BASED ON the true story of a group of escaped East Germans who tunneled back under the Berlin wall to rescue some 30 friends and loved ones left behind in the early 1960s, "The Tunnel" is a rip-snorting adventure yarn starring Heino Ferch, a Teutonic Bruce Willis whose lumpy, blue-collar charisma is a perfect fit for the role of the dogged hero-with-a-shovel Harry Melchior. Although it doesn't require any deep thinking or heavy lifting (at least not on the part of the audience), it's good old-fashioned movie storytelling that steadily builds, over the course of nearly three hours, to a white-knuckle conclusion that satisfies on nearly every level.
I only wish that there had been a little more explanation of a couple of nagging questions I wasn't quite able to shake. As the group of tunnelers grows from Harry and a few friends at first -- engineer Matthis (Sebastian Koch), American Vic (Mehmet Kurtulus) and upper-crusty Fred (Felix Eitner) -- to a cadre of more than 10, including sexy female co-conspirator Fritzi (Nicolette Krebitz), it's never clear exactly how this massive undertaking is being paid for. Sure, there's a scene where the core group is interviewing potential collaborators, and one guy is asked how much money he has. For the most part, however, we're left to imagine where food, shelter and equipment for the diggers comes from.
Midway through the project, an NBC film crew gets wind of the tunnel and pays a lump sum to each of the diggers for permission to film them. Other than that, though, the project's not insignificant finances -- and surely the cavernous factory they rent across the street from the wall wasn't free -- remain a mystery.
My other quibble? The dirt. In 1963's "The Great Escape," another excellent tunnel flick, we were at least shown how the POWs disposed of all the displaced soil (distributed in the prison yard via the legs of their pants). In "The Tunnel," who knows where it all goes? Does it get piled up in some back room? Carried out in trucks? Beats me.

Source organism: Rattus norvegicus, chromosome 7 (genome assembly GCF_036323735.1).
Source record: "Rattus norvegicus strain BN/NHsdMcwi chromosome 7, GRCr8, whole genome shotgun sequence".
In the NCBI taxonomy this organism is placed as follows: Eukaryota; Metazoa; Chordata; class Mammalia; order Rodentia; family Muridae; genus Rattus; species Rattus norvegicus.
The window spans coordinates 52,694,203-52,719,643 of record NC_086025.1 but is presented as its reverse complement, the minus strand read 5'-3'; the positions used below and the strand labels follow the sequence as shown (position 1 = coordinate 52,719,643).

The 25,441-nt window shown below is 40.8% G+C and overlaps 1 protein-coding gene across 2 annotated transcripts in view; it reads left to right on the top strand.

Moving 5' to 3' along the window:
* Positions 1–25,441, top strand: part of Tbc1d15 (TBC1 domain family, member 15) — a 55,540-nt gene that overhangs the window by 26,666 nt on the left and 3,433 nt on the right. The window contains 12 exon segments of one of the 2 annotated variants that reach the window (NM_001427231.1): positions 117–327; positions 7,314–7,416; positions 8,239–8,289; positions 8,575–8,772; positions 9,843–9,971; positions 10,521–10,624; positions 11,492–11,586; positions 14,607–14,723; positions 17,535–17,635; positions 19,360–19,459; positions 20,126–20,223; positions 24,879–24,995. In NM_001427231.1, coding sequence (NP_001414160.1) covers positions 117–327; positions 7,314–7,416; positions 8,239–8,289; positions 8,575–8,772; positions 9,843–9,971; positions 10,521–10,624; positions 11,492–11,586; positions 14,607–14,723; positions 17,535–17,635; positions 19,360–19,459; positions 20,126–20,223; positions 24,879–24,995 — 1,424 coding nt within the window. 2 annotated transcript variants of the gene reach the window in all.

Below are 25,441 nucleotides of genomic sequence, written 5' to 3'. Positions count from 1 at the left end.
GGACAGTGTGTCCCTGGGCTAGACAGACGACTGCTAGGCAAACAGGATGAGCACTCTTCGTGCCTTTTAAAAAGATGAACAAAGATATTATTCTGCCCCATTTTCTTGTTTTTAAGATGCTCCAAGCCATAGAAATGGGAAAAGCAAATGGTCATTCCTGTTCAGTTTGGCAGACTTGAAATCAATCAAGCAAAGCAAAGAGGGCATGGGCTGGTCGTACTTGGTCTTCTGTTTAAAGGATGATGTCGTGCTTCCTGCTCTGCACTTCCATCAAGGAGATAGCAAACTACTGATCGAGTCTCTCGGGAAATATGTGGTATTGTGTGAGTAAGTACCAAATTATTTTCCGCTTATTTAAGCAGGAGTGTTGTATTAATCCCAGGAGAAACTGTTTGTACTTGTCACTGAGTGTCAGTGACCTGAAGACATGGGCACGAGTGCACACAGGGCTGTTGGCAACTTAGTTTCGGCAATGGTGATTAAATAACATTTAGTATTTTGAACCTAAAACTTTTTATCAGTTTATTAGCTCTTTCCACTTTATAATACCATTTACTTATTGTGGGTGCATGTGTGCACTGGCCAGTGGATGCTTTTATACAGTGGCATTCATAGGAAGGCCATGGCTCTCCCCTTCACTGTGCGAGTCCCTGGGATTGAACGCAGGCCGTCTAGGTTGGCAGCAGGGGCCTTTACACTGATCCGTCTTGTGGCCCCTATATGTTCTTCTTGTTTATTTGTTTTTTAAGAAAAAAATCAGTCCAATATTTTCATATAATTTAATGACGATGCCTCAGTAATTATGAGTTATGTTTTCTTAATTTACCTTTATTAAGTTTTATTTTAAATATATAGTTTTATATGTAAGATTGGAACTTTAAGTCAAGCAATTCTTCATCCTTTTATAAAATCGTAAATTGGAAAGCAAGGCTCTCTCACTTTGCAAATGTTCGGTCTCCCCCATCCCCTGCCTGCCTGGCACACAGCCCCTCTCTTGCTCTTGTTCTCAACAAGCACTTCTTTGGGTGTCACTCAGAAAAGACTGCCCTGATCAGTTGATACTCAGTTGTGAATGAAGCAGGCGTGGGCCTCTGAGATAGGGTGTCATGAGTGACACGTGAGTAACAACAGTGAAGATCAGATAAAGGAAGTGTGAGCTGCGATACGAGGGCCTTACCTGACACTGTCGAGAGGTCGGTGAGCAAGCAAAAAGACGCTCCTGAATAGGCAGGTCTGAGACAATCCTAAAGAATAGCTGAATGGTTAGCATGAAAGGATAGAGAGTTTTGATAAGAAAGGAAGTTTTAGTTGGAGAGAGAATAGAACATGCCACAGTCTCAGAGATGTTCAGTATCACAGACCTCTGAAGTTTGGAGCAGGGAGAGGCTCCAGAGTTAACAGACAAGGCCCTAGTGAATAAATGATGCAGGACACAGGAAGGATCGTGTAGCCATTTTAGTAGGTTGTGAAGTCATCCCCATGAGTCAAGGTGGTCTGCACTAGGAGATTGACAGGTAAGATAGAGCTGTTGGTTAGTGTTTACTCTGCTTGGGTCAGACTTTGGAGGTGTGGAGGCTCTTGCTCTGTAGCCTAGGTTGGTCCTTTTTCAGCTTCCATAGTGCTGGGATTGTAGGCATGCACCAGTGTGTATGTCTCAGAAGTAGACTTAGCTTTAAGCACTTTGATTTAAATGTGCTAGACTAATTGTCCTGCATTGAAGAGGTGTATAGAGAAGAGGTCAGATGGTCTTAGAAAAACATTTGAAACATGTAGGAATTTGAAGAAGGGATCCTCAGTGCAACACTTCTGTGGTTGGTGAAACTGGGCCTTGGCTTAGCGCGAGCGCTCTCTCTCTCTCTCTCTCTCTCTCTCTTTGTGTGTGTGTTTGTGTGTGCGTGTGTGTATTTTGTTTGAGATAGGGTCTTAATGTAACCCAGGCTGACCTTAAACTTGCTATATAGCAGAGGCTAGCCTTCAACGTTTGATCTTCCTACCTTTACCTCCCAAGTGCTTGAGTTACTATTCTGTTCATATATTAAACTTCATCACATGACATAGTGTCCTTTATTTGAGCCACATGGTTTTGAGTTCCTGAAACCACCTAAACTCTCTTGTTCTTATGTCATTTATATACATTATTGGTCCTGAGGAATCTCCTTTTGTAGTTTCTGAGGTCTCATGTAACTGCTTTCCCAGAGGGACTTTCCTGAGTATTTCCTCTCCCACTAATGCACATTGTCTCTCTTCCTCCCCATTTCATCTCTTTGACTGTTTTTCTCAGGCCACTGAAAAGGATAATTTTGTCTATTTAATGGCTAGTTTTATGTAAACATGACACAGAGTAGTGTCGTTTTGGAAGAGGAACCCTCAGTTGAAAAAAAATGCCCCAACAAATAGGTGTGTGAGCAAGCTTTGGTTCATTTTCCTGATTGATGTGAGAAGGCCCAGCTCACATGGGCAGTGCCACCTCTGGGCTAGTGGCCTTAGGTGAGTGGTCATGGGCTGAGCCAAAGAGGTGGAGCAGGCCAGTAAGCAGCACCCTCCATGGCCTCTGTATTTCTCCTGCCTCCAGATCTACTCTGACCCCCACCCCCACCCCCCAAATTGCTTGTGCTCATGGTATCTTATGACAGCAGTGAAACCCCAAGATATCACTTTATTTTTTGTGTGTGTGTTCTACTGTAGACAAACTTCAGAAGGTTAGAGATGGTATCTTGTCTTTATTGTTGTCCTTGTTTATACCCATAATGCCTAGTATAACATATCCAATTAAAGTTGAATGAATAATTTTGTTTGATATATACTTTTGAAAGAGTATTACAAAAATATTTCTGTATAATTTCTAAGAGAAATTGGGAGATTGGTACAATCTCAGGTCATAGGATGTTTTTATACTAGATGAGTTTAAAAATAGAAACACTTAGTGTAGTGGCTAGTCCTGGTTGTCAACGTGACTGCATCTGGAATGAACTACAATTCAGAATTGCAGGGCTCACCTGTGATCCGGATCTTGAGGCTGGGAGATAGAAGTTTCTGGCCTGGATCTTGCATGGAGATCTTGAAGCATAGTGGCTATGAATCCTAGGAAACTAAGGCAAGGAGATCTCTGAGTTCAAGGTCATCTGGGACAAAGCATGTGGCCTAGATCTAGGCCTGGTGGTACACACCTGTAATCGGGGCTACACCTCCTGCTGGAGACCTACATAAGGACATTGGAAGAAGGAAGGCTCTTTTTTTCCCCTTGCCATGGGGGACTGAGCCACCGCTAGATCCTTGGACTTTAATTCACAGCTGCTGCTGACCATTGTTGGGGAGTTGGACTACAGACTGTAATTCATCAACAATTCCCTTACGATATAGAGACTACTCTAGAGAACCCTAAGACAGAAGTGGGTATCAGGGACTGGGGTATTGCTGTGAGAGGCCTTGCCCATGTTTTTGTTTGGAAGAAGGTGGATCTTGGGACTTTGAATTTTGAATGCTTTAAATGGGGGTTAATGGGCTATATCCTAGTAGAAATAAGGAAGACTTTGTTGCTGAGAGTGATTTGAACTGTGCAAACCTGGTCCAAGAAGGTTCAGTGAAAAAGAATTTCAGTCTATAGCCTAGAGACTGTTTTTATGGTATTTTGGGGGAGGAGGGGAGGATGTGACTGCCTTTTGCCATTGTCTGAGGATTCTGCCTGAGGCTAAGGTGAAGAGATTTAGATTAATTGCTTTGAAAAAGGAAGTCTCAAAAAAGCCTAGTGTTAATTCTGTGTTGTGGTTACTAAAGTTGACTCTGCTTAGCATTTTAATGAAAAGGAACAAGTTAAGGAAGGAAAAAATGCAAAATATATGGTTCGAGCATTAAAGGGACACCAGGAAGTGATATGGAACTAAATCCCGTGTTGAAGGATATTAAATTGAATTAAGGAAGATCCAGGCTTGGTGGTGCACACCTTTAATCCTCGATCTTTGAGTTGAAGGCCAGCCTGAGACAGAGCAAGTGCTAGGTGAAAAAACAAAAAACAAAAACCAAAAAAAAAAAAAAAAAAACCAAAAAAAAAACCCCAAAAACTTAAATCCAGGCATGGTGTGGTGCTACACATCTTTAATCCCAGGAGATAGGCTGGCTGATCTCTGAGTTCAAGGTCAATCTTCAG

But as I say, these are quibbles.
What we do see is how Harry and his friends stoically cope with one setback after another: a concrete wall they hadn't planned on running into; a burst water pipe; a near-fatal cave-in; informants on the other side; the capture and temporary imprisonment of Vic while on a message run through Checkpoint Charlie; and an East German security officer (Uwe Kockisch) with the tenacity of a pit bull and just enough information to be always one step away from uncovering the whole operation.
Make no mistake. "The Tunnel" is not a documentary. There's a love triangle, an attempted suicide, close calls out the wazoo, and heroes and villains writ as large as in any Hollywood thriller.
Is there ever any doubt about the film's outcome? Not much. Still, it's so well told that you'll be biting your nails until the film's final few minutes.
THE TUNNEL (Not rated, 160 minutes) -- Contains obscenity, a sex scene and some violence. In German with subtitles. At Landmark's E Street Cinema.